MOVIE REVIEW

Voltron tells a science fiction with humor and twists

THE INTELLECTUAL ROBOTIC LION DEMONSTRATES strong power and spirit to protect the Earth.

For those of you who enjoyed watching Transformers or Power Rangers as kids, this reboot of the 1980’s cartoon series Voltron: Defender of the Universe is for you. Produced by DreamWorks Animation Television and World Events Productions, the series was distributed by Netflix and animated by Studio Mir (a rather familiar name for those Avatar: The Last Airbender and Legend of Korra fans out there). And, in a fit of boredom one Saturday afternoon, I watched the entire series straight.

The plot centers around the intergalactic threat The Galra Empire and its leader Zarkon who goes about spreading misery and oppression throughout the known universe. The only thing strong enough to defeat such an evil force would be Voltron (defender of the universe). Voltron is not a person, however, but rather five separate robotic lions capable of interstellar flight, manned by pilots, known as Paladins, with whom they share a special bond. The lions are colored (black, red, blue, yellow, and green) and each form a different part of Voltron (the head, the arms, the legs.) When forming Voltron, there’s this really cool sequence where the lions start changing shape and attaching to one another, all the while music that can only be classified as “space music” is playing.

Yes, it’s nothing new. Once again, there’s a powerful and corrupt force itching to take over the Universe, and only five, unsuspecting humans brought together by coincidental circumstances can defeat it.

However, the characters of Voltron: Legendary Defender bring a new vitality to this worn genre. Takashi Shirogane, referred to in the series as Shiro, is the sound leader of the Paladins and pilot of the black lion. He is considerably older than the teens that man the other lions, and they look to him for guidance. Keith, pilot of the red lion, is a temperamental individual who relies on his instincts and personal feeling to guide his decision making. Lance, pilot of the blue lion, is a wanton flirt who makes bad jokes and lives his life to a happy-go-lucky standard. Pidge, pilot of the green lion and most intelligent by far of all the Paladins, has an intricate past and secret that is understated by their studious, if somewhat standoffish at times, facade. Hunk, pilot of the yellow lion, is a gentle giant with a soft-spot for the helpless and in-need. Princess Allura, lone surviving female of the Altean race, is a both sweet and nurturing individual as well as someone driven by righteous indignation. She, along with her attendant Coran, have been frozen for the last ten thousand years to preserve their culture from the Galran attack.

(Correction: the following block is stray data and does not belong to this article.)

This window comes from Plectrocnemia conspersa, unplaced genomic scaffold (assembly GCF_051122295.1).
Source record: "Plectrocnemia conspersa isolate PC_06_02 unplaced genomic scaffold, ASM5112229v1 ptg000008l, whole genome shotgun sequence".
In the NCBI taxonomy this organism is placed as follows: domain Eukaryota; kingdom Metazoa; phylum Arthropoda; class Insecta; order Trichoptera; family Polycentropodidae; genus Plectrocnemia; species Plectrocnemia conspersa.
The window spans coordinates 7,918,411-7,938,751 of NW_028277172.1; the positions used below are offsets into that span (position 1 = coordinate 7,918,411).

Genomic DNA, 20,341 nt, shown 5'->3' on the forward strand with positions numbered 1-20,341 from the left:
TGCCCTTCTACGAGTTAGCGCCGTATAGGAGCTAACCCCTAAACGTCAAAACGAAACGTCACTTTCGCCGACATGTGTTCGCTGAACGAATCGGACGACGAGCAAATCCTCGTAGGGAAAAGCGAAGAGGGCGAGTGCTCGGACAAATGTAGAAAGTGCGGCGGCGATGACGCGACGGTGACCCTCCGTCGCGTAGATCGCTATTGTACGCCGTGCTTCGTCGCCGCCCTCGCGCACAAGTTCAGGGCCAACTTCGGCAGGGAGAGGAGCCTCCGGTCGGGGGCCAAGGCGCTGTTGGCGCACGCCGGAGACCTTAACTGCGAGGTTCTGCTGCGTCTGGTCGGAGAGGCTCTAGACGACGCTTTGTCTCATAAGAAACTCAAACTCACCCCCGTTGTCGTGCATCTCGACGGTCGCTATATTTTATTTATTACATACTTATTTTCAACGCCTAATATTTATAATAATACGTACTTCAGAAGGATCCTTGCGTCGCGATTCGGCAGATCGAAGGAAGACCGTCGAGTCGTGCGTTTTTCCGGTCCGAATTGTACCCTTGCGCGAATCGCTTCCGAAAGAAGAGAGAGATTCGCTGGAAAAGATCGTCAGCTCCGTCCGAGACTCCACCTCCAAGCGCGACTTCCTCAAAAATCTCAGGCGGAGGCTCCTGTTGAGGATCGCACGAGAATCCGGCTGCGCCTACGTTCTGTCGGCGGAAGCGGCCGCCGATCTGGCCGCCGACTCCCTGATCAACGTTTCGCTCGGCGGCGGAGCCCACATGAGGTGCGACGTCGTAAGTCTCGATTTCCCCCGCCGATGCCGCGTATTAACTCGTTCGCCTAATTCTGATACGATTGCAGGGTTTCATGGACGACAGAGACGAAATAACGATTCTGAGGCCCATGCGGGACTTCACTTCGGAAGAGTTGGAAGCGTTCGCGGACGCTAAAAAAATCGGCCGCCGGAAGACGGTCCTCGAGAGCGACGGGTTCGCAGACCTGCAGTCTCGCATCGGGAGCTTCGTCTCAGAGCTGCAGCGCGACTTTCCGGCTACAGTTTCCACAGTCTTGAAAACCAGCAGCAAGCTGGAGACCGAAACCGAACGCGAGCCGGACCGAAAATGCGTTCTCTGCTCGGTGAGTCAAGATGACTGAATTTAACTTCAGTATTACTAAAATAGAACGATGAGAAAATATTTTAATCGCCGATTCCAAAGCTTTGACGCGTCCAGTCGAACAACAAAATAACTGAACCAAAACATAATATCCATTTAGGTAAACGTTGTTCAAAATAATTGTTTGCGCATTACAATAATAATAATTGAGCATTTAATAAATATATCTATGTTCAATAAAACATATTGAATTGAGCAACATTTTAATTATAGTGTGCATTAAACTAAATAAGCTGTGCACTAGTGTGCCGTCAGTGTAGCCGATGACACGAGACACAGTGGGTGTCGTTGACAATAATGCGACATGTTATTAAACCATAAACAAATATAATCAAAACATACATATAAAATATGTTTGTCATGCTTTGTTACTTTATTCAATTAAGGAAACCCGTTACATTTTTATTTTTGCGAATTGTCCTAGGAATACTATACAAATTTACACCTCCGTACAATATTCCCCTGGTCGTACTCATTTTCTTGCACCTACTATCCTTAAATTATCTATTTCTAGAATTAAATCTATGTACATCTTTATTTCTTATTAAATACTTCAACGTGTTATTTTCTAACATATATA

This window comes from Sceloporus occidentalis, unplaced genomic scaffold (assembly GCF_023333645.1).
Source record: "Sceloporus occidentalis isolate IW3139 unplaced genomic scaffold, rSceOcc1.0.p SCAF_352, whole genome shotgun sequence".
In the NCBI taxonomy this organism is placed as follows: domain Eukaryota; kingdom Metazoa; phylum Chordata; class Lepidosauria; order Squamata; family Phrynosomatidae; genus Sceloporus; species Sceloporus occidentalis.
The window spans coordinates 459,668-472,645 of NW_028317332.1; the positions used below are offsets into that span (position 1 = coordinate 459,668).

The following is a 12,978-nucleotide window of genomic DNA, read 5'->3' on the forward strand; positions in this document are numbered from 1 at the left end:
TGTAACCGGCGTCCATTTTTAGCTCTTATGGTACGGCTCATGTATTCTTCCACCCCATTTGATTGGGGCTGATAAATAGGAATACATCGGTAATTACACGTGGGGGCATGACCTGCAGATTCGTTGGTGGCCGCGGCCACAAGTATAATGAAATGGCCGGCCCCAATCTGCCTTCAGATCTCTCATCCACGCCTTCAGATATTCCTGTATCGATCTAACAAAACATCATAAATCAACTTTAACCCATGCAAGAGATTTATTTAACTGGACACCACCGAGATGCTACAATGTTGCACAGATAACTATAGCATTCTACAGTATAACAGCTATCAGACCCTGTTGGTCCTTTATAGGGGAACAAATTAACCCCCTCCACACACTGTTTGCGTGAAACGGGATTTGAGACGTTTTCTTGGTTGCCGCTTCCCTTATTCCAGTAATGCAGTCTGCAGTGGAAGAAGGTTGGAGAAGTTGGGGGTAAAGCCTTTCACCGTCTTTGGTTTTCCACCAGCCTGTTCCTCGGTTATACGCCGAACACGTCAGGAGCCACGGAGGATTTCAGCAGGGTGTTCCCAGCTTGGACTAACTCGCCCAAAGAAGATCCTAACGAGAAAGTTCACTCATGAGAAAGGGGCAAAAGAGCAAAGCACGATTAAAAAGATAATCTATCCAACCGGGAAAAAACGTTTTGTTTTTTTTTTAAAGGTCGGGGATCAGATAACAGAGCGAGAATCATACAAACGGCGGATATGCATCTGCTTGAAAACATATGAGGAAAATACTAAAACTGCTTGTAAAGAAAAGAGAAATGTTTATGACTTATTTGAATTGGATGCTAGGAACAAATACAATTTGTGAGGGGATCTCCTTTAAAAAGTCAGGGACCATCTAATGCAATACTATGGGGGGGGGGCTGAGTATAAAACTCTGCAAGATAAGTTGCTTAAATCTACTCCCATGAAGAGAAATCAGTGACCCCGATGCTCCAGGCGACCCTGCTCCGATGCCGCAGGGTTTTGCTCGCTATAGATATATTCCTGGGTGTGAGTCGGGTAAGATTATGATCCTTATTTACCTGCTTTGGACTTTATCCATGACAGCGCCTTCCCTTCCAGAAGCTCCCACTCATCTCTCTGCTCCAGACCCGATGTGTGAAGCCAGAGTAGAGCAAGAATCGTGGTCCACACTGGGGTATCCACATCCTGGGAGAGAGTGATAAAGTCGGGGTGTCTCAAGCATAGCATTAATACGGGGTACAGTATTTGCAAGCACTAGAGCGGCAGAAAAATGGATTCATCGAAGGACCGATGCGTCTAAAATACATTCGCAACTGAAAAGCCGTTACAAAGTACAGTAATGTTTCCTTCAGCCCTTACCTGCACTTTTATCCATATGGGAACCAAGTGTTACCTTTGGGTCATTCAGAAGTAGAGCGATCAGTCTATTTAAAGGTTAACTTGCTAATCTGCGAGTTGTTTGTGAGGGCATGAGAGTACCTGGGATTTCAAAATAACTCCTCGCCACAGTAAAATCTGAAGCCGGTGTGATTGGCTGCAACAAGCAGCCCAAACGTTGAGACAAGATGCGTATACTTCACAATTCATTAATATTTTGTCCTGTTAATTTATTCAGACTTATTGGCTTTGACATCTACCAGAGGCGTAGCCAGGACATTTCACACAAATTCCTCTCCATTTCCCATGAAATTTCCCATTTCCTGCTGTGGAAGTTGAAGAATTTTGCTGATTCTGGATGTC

After an unplanned wormhole jump, these earthlings find themselves in a galaxy far, far away, where they meet and befriend the Alteans. With what can only be deemed minor encouragement, they accede to forming Voltron to defeat Zarkon and piloting the lions, who have chosen them and seem to possess a form of intelligence. Each of these characters have their own motivations to exterminating the Galran Empire, however, some more noble than others.

It’s a story told with twists and humor with a light dash of science sprinkled in there. I can’t guarantee that all will enjoy. However, if you enjoyed Avatar: Last Airbender and Legend of Korra you’ll find the shadows of some of your old favorites. I highly recommend to just watch it already; it’s only 13 episodes.